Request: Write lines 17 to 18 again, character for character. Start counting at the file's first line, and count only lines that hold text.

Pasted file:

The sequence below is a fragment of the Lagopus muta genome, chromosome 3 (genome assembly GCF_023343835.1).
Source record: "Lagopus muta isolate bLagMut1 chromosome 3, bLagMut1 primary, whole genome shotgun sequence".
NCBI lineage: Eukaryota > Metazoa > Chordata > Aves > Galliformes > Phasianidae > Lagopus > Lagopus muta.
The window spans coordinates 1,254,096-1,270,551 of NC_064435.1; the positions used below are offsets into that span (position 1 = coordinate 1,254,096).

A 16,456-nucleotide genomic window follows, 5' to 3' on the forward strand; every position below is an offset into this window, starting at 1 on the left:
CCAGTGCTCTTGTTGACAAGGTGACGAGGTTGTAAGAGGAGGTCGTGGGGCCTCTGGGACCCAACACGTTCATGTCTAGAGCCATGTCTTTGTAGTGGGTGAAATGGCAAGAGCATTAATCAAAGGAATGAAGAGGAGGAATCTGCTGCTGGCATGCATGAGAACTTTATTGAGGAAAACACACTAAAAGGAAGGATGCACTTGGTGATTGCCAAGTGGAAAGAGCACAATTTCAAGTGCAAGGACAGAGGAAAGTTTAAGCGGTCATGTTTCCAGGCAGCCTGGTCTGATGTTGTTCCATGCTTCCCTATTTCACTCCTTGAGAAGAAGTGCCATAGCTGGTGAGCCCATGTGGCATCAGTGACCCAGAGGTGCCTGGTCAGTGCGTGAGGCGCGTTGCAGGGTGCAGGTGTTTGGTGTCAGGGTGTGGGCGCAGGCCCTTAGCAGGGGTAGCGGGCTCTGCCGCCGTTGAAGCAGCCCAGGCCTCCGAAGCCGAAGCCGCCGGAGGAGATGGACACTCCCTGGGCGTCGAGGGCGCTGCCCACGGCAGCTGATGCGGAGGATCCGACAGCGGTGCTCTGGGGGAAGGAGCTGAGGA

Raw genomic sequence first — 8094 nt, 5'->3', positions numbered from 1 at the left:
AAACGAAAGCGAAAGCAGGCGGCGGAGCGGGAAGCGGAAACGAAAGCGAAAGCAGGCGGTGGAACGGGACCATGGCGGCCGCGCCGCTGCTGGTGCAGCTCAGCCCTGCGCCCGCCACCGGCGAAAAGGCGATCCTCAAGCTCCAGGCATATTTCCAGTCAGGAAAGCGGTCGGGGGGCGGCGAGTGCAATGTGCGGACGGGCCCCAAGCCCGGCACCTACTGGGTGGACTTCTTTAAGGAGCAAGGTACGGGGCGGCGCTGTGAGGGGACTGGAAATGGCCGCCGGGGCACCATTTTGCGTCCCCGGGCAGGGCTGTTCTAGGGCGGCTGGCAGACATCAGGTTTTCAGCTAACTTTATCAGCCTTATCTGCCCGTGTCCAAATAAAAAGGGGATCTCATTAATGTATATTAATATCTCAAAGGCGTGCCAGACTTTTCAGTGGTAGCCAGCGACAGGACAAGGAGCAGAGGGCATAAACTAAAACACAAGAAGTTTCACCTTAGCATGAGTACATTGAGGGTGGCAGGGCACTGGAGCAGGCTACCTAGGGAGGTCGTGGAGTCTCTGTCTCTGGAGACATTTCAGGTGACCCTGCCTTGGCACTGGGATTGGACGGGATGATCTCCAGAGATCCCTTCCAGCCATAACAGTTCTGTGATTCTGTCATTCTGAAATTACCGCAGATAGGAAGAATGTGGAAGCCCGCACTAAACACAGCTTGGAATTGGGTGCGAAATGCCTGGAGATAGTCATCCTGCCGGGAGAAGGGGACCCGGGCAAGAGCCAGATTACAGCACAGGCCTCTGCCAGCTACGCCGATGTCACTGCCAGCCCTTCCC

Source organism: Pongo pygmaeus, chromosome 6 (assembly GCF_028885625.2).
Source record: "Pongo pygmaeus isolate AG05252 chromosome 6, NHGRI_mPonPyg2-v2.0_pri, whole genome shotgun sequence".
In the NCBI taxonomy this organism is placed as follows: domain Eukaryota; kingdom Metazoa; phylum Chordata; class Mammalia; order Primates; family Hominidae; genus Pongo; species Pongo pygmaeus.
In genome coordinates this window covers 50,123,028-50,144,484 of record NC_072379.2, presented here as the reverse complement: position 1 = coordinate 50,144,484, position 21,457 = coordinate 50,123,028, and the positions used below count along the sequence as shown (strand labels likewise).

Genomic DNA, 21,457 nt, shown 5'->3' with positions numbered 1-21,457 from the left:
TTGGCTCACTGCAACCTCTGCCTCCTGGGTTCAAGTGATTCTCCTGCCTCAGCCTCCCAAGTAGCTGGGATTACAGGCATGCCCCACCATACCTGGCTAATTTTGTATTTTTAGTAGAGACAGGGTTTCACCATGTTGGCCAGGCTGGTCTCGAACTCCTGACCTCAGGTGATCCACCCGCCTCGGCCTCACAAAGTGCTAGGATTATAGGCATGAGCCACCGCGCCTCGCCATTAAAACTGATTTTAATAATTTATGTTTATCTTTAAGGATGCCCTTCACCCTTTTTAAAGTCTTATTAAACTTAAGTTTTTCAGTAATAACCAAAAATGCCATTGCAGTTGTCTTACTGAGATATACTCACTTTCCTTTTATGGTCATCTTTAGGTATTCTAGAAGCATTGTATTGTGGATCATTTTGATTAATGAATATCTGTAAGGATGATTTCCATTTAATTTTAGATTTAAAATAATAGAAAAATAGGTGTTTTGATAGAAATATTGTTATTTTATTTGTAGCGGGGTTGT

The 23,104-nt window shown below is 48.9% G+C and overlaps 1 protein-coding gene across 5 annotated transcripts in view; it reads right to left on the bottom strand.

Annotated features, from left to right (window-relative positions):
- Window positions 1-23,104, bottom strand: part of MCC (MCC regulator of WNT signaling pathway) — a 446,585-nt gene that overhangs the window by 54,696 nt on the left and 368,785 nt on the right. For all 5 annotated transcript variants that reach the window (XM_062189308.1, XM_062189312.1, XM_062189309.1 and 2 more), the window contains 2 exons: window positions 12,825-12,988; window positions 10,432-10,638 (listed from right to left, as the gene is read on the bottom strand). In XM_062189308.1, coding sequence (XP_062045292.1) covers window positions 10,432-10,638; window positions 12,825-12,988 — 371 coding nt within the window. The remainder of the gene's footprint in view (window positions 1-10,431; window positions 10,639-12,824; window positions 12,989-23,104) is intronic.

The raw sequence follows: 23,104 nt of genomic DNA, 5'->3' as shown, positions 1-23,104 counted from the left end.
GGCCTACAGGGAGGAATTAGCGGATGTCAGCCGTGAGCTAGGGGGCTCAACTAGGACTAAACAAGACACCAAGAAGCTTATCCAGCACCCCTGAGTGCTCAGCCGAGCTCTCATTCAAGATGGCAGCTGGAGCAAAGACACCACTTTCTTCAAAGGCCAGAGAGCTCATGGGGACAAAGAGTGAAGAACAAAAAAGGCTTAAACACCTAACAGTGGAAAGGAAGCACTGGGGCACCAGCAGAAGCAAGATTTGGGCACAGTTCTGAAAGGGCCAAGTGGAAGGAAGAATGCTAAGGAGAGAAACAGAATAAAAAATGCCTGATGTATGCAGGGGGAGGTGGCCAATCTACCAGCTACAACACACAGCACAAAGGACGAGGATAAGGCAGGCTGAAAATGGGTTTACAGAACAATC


- Window positions 1-23,104, bottom strand: part of MCC (MCC regulator of WNT signaling pathway) — a 446,585-nt gene that overhangs the window by 54,696 nt on the left and 368,785 nt on the right. For all 5 annotated transcript variants that reach the window (XM_062189308.1, XM_062189312.1, XM_062189309.1 and 2 more), the window contains 2 exons: window positions 12,825-12,988; window positions 10,432-10,638 (listed from right to left, as the gene is read on the bottom strand). In XM_062189308.1, coding sequence (XP_062045292.1) covers window positions 10,432-10,638; window positions 12,825-12,988 — 371 coding nt within the window. The remainder of the gene's footprint in view (window positions 1-10,431; window positions 10,639-12,824; window positions 12,989-23,104) is intronic.

The raw sequence follows: 23,104 nt of genomic DNA, 5'->3' as shown, positions 1-23,104 counted from the left end.